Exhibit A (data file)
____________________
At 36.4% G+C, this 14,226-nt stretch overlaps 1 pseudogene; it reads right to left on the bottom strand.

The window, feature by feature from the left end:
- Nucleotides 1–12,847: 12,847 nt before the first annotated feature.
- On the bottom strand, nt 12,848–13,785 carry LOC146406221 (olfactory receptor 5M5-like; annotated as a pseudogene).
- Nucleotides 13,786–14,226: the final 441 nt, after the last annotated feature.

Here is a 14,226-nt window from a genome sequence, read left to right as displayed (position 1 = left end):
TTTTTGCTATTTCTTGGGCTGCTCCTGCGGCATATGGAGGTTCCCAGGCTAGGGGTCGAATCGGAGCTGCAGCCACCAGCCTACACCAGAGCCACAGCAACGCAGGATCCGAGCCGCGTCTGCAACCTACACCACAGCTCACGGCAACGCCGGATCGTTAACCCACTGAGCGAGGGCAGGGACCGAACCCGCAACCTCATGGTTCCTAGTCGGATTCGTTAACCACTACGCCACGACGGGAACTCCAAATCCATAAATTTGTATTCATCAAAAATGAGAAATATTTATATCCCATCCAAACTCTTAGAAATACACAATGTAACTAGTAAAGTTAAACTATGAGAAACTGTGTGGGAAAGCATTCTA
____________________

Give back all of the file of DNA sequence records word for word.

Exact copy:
At 36.4% G+C, this 14,226-nt stretch overlaps 1 pseudogene; it reads right to left on the bottom strand.

The window, feature by feature from the left end:
- Nucleotides 1–12,847: 12,847 nt before the first annotated feature.
- On the bottom strand, nt 12,848–13,785 carry LOC146406221 (olfactory receptor 5M5-like; annotated as a pseudogene).
- Nucleotides 13,786–14,226: the final 441 nt, after the last annotated feature.

Here is a 14,226-nt window from a genome sequence, read left to right as displayed (position 1 = left end):
TTTTTGCTATTTCTTGGGCTGCTCCTGCGGCATATGGAGGTTCCCAGGCTAGGGGTCGAATCGGAGCTGCAGCCACCAGCCTACACCAGAGCCACAGCAACGCAGGATCCGAGCCGCGTCTGCAACCTACACCACAGCTCACGGCAACGCCGGATCGTTAACCCACTGAGCGAGGGCAGGGACCGAACCCGCAACCTCATGGTTCCTAGTCGGATTCGTTAACCACTACGCCACGACGGGAACTCCAAATCCATAAATTTGTATTCATCAAAAATGAGAAATATTTATATCCCATCCAAACTCTTAGAAATACACAATGTAACTAGTAAAGTTAAACTATGAGAAACTGTGTGGGAAAGCATTCTA